The mechanical hay baler had been invented in the 1850s, and was widespread by the 1890s.[9] The first documented use of hay bales in construction in Nebraska was a schoolhouse built in 1896 or 1897; unfenced and unprotected by stucco or plaster, it was reported in 1902 as having been eaten by cows.[8] Between 1896 and 1945, an estimated 70 straw-bale buildings, including houses, farm buildings, churches, schools, offices, and grocery stores had been built in the Sandhills.[9] In 1990, nine surviving bale buildings were reported in Arthur and Logan Counties.[6]

Pilgrim Holiness Church[edit]

View from the northeast

In 1927, a group of Congregationalists in Arthur began planning a church. The building, constructed in the following year, was constructed of stacked and baled hay[6] with walls 2 feet (60 cm) thick.[5] The building is now stuccoed on the outside and plastered on the inside,[6] but in the course of renovations in 1976, it was determined that it had originally been plastered on both sides with locally obtained "gumbo mud".[8]

Pilgrim Holiness Church is the oldest known straw-bale church in North America,[5] and one of three known to exist today. The others are a church built in 1954 near Sexsmith, Alberta,[10] and St. Francis in the Redwoods, built in 2007 in Willits, California.[11]

Regular services are no longer held in the church, which is now owned and operated by the Arthur County Historical Society. The property was listed on the National Register of Historic Places in 1979.[5]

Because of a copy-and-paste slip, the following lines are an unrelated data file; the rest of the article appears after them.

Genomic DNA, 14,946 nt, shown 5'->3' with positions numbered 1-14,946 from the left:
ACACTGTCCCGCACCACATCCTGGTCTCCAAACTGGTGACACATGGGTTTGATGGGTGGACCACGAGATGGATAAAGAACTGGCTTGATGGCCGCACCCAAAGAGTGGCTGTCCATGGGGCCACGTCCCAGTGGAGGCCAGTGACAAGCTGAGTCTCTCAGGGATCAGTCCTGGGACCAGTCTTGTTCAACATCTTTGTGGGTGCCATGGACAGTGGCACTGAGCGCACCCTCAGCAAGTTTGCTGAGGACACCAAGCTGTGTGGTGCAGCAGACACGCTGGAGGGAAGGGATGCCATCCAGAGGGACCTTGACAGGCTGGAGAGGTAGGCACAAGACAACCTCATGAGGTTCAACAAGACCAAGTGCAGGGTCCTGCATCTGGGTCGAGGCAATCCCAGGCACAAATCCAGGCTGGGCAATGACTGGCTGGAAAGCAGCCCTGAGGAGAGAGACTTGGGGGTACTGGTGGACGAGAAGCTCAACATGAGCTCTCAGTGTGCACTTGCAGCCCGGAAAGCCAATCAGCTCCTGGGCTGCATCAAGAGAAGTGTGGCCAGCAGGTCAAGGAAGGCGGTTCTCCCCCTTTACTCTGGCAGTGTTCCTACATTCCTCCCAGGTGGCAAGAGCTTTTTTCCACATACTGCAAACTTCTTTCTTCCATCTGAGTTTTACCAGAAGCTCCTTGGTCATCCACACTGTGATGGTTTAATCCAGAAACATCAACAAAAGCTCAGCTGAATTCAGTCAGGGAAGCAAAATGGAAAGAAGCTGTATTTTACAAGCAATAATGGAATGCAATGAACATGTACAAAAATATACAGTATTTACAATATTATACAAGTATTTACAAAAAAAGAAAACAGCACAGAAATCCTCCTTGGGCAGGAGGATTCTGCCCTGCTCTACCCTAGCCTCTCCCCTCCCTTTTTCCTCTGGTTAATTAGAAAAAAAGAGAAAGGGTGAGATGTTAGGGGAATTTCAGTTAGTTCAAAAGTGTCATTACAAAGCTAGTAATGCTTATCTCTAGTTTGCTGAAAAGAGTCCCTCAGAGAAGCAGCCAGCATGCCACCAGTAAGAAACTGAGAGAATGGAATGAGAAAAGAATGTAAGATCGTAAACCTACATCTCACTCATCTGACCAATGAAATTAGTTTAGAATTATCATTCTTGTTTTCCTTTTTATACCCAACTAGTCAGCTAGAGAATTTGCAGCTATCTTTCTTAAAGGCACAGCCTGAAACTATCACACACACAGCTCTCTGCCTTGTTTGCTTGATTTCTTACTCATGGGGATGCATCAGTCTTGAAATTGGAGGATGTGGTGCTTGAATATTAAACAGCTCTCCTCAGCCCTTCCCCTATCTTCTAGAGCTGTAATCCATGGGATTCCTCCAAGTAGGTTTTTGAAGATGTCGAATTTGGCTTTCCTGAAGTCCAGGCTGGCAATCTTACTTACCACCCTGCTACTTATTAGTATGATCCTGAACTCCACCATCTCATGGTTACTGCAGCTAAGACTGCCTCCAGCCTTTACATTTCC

1. ^ National Park Service (2010-07-09). "National Register Information System". National Register of Historic Places. National Park Service.
  2. ^ Dutch, Steven (2003). Nebraska Sand Hills. Archived 2007-12-21 at the Wayback Machine. Retrieved 2010-04-24.
  3. ^ a b "The Sandhills". Nebraska State Historical Society. Retrieved 2010-04-24.
  4. ^ a b Kay, John and Mary Findlay (1988)."Nebraska Historic Buildings Survey, Reconnaissance Survey Final Report of Holt County, Nebraska". Nebraska State Historical Society. Retrieved 2010-04-24.
  5. ^ a b c d e Spencer, Janet Jeffries and D. Murphy (1979). "National Register of Historic Places Inventory–Nomination Form: Pilgrim Holiness Church" Nebraska State Historical Society. Retrieved 2010-08-10.
  6. ^ a b c d e Kay, John, David Anthone, Robert Kay, and Christina Hugly (1990). "Nebraska Historic Buildings Survey, Reconnaissance Survey Final Report of Arthur County, Nebraska." Nebraska State Historical Society. Retrieved 2010-08-29.
  7. ^ Nebraska Historic Buildings Survey: Custer County Nebraska State Historical Society. Retrieved 2010-08-29.
  8. ^ a b c Hammett, Jerilou and Kingsley (1998). "The Strawbale Search". DESIGNER/builder magazine, August 1998. Article reproduced at "The Last Straw" website. Retrieved 2010-08-10.
  9. ^ a b Marks, Leanne R. (2005). "Straw Bale as a Viable, Cost Effective, and Sustainable Building Material for use in Southeast Ohio". Master's thesis, Ohio University. Retrieved 2010-08-10.
  10. ^ "Historic Straw Church". Travelalberta.com. Retrieved 2010-08-10.
  11. ^ "Saint Francis in the Redwoods, Willits". Retrieved 2010-08-29.